Thursday, 18 September 2008


There’s no necessity of losing ourselves in the wake of mind-bending analyses when dealing with certain records. They work since the initial moments, provided that the context is right (in this particular juncture, that entails unconditional quietness: you just can’t afford to be bothered by kitchen noises or children at play while trying to make sense of Siyu).

The most interesting facet of Krebs’ attitude to improvisation is an absolute openness in regard to sound-generating activities and pieces of equipment. In her playing, the concretely acoustic assets of a manipulated instrument live together with the precious elusiveness of hiss-and-grind flotsam and jetsam, a touch of warped human existence added for good measure, possibly via micro-recorders and shortwave radio. The manifest distinction from the impassible (dis)connection of Nakamura’s subliminal pulses and ear-splitting frequencies is probably the winning card of this album. Music that pullulates of abrupt appearances, events lasting the span of a sympathetic nod before vanishing in the hush from which they had materialized.

How long, one wonders, we’ll have to endure disputes apropos the alleged frigidity of this type of expression? What many critics refuse to take in is that the mainstream listeners are plainly and simply not ready, still attached to self-related aesthetic laws which, for the large part of consequential contemporary art, mean next to nothing. It’s not about “I like it, I don’t” anymore. This music – when properly realized – appraises the effects of other sorts of feedback (no pun intended): the intellectual response of those who receive it, the transmitting properties of contiguous spaces. Try to consistently raise the volume level when assessing the record - especially the first track - then tell me that nothing’s happening. Someone’s going to be irritated, others will remain at a standstill in absorption – yet I’m willing to wage that no one would be left unconcerned. If that happens, those people aren’t actually listening; their channels are closed. They’re doing something else, although physically in attendance.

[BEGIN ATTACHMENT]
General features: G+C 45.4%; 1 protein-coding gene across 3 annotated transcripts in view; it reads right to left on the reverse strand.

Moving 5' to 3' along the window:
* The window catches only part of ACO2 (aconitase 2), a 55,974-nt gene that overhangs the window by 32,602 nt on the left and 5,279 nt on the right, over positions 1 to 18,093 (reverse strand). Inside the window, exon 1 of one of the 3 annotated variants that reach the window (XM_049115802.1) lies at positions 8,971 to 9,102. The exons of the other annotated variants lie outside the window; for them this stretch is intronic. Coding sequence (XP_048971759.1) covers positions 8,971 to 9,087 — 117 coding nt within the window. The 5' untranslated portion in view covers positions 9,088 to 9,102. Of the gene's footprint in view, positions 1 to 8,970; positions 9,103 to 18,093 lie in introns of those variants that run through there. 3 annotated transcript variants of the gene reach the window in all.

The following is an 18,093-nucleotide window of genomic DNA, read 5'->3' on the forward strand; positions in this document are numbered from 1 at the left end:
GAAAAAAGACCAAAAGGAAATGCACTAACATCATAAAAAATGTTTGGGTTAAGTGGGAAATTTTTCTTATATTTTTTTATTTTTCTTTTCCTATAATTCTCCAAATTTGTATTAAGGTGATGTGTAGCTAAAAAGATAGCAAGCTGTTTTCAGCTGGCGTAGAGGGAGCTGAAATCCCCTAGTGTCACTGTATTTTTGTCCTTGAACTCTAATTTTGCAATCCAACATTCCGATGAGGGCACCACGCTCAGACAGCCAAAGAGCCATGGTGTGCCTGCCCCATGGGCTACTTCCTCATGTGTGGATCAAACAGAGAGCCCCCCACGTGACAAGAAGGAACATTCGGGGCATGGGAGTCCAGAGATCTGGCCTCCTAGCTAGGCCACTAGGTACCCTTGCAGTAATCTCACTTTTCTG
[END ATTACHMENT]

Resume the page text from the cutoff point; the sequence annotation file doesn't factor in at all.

If you believe in EAI’s faculty of attracting through the sheer curiosity produced by sounds that aren’t even so “new” but hold enough magnetism to modify a person’s perceptive conditions, then Siyu is a fitting release for your trust to nosh.